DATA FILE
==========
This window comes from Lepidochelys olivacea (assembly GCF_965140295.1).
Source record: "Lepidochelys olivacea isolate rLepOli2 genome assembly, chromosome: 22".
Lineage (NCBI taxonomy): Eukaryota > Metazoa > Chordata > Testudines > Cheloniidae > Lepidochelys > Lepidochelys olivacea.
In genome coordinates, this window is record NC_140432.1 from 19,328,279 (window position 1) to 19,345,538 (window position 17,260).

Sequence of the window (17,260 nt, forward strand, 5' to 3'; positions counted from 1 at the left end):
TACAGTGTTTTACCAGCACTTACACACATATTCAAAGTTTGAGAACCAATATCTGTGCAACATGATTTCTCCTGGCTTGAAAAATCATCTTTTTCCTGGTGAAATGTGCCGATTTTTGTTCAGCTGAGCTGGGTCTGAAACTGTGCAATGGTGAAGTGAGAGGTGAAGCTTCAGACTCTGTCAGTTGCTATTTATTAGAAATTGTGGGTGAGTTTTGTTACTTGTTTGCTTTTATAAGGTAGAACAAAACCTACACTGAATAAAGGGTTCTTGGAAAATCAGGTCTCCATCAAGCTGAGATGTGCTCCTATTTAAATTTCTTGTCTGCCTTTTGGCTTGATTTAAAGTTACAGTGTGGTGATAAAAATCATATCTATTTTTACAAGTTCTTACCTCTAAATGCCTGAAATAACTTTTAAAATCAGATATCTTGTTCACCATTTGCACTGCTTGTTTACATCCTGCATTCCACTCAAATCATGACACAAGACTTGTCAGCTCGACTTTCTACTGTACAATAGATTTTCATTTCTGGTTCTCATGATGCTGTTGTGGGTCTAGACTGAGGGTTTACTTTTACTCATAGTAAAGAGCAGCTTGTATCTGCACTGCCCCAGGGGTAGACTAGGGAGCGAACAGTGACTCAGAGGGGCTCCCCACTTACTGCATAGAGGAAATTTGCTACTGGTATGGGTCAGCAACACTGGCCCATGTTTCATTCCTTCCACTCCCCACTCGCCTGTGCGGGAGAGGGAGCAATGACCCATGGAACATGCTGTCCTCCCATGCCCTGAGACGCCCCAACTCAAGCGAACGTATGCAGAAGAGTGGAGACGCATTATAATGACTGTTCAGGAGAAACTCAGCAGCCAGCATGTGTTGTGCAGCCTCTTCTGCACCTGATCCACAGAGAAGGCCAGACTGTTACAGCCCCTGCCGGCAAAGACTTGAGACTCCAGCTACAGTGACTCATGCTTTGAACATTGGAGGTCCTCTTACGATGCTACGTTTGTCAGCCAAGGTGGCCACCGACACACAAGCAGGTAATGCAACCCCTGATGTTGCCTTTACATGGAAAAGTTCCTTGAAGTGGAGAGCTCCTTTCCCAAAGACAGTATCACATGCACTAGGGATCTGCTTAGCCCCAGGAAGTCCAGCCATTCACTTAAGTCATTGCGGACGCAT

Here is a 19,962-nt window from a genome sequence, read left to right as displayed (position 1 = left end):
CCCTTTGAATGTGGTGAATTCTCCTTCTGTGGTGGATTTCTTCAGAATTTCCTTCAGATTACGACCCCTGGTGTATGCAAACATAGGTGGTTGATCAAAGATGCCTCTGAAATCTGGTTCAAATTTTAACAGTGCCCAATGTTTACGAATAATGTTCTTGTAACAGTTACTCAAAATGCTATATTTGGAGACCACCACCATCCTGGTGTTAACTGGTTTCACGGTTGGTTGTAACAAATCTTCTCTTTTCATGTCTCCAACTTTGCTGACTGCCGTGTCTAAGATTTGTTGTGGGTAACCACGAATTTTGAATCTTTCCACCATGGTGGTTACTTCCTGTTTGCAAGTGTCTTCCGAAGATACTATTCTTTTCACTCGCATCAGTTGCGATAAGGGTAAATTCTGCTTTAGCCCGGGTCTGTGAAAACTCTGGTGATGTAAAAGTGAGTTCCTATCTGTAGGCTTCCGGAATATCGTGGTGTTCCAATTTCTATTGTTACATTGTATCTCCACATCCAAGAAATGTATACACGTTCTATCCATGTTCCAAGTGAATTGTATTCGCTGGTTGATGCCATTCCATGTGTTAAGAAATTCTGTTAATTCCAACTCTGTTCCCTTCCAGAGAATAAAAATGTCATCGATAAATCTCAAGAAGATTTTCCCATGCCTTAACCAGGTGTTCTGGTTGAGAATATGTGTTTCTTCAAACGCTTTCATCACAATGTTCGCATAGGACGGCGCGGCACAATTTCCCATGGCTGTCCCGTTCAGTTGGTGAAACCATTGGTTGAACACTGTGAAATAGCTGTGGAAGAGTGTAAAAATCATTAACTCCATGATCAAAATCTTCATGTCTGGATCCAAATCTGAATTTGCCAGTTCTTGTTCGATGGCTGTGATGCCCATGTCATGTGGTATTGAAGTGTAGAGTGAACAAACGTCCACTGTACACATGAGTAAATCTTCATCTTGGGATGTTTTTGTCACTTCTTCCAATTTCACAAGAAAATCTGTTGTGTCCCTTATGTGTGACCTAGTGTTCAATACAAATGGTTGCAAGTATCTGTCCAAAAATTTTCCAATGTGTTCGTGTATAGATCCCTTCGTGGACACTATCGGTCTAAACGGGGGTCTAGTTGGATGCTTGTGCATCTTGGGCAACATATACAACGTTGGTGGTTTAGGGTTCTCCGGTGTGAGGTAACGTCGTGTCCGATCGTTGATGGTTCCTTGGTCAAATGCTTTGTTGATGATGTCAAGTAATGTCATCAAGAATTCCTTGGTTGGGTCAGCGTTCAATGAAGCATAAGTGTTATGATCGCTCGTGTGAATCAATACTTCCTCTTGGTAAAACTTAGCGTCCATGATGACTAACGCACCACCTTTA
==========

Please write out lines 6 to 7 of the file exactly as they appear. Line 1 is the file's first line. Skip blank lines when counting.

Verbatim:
TACAGTGTTTTACCAGCACTTACACACATATTCAAAGTTTGAGAACCAATATCTGTGCAACATGATTTCTCCTGGCTTGAAAAATCATCTTTTTCCTGGTGAAATGTGCCGATTTTTGTTCAGCTGAGCTGGGTCTGAAACTGTGCAATGGTGAAGTGAGAGGTGAAGCTTCAGACTCTGTCAGTTGCTATTTATTAGAAATTGTGGGTGAGTTTTGTTACTTGTTTGCTTTTATAAGGTAGAACAAAACCTACACTGAATAAAGGGTTCTTGGAAAATCAGGTCTCCATCAAGCTGAGATGTGCTCCTATTTAAATTTCTTGTCTGCCTTTTGGCTTGATTTAAAGTTACAGTGTGGTGATAAAAATCATATCTATTTTTACAAGTTCTTACCTCTAAATGCCTGAAATAACTTTTAAAATCAGATATCTTGTTCACCATTTGCACTGCTTGTTTACATCCTGCATTCCACTCAAATCATGACACAAGACTTGTCAGCTCGACTTTCTACTGTACAATAGATTTTCATTTCTGGTTCTCATGATGCTGTTGTGGGTCTAGACTGAGGGTTTACTTTTACTCATAGTAAAGAGCAGCTTGTATCTGCACTGCCCCAGGGGTAGACTAGGGAGCGAACAGTGACTCAGAGGGGCTCCCCACTTACTGCATAGAGGAAATTTGCTACTGGTATGGGTCAGCAACACTGGCCCATGTTTCATTCCTTCCACTCCCCACTCGCCTGTGCGGGAGAGGGAGCAATGACCCATGGAACATGCTGTCCTCCCATGCCCTGAGACGCCCCAACTCAAGCGAACGTATGCAGAAGAGTGGAGACGCATTATAATGACTGTTCAGGAGAAACTCAGCAGCCAGCATGTGTTGTGCAGCCTCTTCTGCACCTGATCCACAGAGAAGGCCAGACTGTTACAGCCCCTGCCGGCAAAGACTTGAGACTCCAGCTACAGTGACTCATGCTTTGAACATTGGAGGTCCTCTTACGATGCTACGTTTGTCAGCCAAGGTGGCCACCGACACACAAGCAGGTAATGCAACCCCTGATGTTGCCTTTACATGGAAAAGTTCCTTGAAGTGGAGAGCTCCTTTCCCAAAGACAGTATCACATGCACTAGGGATCTGCTTAGCCCCAGGAAGTCCAGCCATTCACTTAAGTCATTGCGGACGCAT

Here is a 19,962-nt window from a genome sequence, read left to right as displayed (position 1 = left end):